Preparation for integration

Coursing through the ISA Show in Houston, I got the distinct impression that things are picking up in the controls and automation universe. There was definitely a certain— though I hate to use this word I will—"buzz" that was palpable in both attendees and vendors. I believe much of the "buzz" centered on a general feeling that the manufacturing part of the economy may finally be tu...

11/01/2003


Coursing through the ISA Show in Houston, I got the distinct impression that things are picking up in the controls and automation universe. There was definitely a certain— though I hate to use this word I will—"buzz" that was palpable in both attendees and vendors.

I believe much of the "buzz" centered on a general feeling that the manufacturing part of the economy may finally be turning a corner after three difficult years. The remainder seemed to feed off a sense, at least from the software vendors, that the integration of hardware and software platforms plant-wide is manufacturing automation's future—and their directive.

Engineers and operators also seem to be coming to terms with this direction as it becomes clear that the number of personnel in manufacturing plants will likely never return to the levels seen as recently as a few years ago and that less manufacturing will occur in North America. As a result, engineers and operators will have a much greater reliance on experts in systems automation and integration to link greater numbers of systems for oversight by fewer people, and also connect with facilities in remote locations.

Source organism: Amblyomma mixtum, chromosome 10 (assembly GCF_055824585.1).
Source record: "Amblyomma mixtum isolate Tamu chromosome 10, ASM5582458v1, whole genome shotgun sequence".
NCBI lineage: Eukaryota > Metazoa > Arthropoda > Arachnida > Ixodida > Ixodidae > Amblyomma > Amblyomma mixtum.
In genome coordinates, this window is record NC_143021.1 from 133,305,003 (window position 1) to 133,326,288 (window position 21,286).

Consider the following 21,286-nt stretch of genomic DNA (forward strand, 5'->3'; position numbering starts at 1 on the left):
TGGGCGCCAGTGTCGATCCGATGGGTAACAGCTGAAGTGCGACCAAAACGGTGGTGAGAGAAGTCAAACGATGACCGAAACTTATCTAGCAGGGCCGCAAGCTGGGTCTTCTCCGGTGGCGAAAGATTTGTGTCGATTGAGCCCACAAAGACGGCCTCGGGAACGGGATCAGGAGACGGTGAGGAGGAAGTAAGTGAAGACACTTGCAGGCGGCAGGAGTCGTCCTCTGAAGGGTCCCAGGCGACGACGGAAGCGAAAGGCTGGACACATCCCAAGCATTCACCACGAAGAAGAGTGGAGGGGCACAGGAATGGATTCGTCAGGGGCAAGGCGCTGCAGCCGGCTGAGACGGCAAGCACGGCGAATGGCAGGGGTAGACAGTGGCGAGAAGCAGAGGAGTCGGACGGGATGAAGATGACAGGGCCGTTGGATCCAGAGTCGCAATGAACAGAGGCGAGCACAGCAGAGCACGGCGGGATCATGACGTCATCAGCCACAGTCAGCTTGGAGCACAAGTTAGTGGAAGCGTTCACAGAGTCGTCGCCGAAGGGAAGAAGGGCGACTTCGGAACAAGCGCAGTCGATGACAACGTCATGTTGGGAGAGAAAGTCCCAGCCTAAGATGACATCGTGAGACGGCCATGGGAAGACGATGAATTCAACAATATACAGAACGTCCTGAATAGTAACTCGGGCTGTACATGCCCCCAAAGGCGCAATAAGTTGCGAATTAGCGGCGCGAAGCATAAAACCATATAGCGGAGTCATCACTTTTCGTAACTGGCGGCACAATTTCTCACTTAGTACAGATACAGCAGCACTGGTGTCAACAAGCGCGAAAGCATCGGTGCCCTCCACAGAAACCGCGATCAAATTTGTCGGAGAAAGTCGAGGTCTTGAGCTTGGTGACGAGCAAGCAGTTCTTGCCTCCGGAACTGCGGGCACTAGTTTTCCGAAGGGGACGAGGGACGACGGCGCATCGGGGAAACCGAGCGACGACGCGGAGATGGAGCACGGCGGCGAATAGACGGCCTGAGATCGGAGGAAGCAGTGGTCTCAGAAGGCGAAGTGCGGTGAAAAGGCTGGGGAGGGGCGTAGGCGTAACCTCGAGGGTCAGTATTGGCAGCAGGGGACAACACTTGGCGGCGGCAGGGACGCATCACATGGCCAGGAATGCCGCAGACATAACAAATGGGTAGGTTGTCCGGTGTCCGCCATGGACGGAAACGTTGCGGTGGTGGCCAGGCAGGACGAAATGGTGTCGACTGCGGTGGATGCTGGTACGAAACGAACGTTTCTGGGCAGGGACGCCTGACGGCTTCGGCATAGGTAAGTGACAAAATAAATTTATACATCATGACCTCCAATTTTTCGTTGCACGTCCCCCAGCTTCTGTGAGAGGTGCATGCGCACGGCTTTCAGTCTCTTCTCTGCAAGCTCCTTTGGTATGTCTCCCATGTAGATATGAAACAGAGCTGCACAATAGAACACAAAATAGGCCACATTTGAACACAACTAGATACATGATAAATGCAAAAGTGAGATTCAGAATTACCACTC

The biggest integration news to come out of ISA was the announcement of the Microsoft and Invensys alliance. The basis of the alliance will be to more closely link Invensys' ArchestrA architecture with Microsoft .NET and Microsoft's Windows Server System integrated server software. Invensys is positioning ArchestrA as a software architecture that provides a common foundation for the complete integration of a plant's industrial automation devices and applications.

Announcements such as this, and this certainly won't be the last of its type in the coming months and years, underscores the greater need by manufacturers to employ the services of those deeply knowledgeable about system integration. The question is: Do you know how to select the right system integrator(s) to help with the inevitable integration projects coming your way? Control Engineering wants to make sure you enter any discussions about system integration well armed with the proper knowledge to make the best decision for both you and your company. To do this, we are hosting an "Outsourced Integration" Webcast on December 3, 2003, at 11 a.m. eastern.

This Webcast, hosted by our consulting editor, Vance VanDoren, who also operates his own system integration business, will ensure that you not only learn exactly what a system integrator does, but what they should do for you. You'll also learn key points to determine when you need to outsource a project to a system integrator and how to make the critical decision of selecting one integrator over another.

Point your browser to www.controleng.com and click on the Webcast button to register.

dgreenfield@reedbusiness.com





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